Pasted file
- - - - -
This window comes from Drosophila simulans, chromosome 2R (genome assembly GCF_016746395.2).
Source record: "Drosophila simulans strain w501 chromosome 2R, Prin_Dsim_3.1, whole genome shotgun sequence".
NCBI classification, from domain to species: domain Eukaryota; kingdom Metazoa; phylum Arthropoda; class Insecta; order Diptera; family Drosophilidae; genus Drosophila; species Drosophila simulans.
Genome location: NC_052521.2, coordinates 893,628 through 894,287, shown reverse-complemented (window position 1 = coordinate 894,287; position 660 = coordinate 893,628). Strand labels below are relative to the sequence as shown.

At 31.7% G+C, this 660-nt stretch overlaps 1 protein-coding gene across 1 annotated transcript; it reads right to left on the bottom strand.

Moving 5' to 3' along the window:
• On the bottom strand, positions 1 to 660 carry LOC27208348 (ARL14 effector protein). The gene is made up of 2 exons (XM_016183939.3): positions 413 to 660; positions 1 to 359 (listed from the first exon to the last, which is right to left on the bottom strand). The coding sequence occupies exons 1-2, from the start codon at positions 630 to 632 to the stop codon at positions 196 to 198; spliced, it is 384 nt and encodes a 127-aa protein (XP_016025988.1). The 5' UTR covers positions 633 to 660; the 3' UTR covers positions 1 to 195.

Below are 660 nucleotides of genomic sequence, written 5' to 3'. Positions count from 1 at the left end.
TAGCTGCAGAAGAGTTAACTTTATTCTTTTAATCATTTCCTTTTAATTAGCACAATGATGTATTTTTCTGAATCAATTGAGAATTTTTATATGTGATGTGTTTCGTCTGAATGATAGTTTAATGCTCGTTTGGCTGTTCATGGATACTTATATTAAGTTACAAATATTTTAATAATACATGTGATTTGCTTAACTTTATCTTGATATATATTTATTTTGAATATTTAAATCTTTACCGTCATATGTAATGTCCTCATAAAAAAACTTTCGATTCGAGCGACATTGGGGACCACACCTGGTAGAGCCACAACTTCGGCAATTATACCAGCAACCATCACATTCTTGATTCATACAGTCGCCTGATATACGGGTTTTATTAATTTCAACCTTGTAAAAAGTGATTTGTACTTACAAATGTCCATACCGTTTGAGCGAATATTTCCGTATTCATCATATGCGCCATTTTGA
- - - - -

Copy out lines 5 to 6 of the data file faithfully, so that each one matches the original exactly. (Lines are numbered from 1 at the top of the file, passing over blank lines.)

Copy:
At 31.7% G+C, this 660-nt stretch overlaps 1 protein-coding gene across 1 annotated transcript; it reads right to left on the bottom strand.

Moving 5' to 3' along the window: